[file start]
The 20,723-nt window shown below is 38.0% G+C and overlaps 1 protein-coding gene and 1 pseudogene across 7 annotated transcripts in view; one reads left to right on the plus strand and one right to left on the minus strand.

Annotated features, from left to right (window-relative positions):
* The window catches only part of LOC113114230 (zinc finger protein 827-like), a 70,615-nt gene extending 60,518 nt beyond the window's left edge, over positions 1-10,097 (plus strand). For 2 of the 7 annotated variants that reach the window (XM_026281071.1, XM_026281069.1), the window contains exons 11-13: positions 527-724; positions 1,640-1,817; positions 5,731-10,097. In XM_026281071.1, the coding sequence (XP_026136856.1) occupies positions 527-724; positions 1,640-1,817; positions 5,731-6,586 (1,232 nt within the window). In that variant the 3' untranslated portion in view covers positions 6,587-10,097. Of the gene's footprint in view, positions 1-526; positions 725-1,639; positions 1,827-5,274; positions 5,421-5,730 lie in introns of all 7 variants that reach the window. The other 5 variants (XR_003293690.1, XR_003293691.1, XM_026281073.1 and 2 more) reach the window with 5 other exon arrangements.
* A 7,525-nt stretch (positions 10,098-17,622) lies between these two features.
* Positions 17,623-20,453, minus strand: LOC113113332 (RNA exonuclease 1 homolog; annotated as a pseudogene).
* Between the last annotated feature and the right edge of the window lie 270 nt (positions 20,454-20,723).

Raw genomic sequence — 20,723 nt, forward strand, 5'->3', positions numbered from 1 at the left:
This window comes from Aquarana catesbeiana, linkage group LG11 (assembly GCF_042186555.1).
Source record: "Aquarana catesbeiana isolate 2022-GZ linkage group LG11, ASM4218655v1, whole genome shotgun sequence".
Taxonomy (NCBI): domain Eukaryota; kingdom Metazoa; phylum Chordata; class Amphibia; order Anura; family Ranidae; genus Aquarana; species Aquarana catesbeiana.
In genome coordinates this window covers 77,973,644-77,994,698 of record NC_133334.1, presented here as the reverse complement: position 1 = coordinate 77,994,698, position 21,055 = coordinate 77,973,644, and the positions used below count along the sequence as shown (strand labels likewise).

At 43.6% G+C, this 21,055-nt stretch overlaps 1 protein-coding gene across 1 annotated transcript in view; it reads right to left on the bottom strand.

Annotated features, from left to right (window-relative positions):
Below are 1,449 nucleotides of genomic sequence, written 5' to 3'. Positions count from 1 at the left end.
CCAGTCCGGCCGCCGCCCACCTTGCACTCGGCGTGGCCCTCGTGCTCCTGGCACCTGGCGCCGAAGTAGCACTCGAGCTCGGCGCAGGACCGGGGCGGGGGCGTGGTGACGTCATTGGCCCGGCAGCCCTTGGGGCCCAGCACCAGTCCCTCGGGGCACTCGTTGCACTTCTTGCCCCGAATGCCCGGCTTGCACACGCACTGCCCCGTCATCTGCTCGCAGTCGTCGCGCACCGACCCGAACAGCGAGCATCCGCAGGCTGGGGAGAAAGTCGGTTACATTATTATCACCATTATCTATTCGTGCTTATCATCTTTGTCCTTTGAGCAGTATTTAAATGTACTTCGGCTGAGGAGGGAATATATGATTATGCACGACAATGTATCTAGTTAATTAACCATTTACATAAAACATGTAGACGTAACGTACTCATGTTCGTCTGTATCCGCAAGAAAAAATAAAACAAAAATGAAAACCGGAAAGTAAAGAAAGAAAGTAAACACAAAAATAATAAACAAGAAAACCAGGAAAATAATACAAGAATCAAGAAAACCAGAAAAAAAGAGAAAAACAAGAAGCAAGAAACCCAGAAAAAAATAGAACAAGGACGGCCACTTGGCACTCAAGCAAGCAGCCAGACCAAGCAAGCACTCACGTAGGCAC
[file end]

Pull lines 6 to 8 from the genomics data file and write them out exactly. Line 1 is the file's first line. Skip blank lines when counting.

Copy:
* Between the last annotated feature and the right edge of the window lie 270 nt (positions 20,454-20,723).

Raw genomic sequence — 20,723 nt, forward strand, 5'->3', positions numbered from 1 at the left:
This window comes from Aquarana catesbeiana, linkage group LG11 (assembly GCF_042186555.1).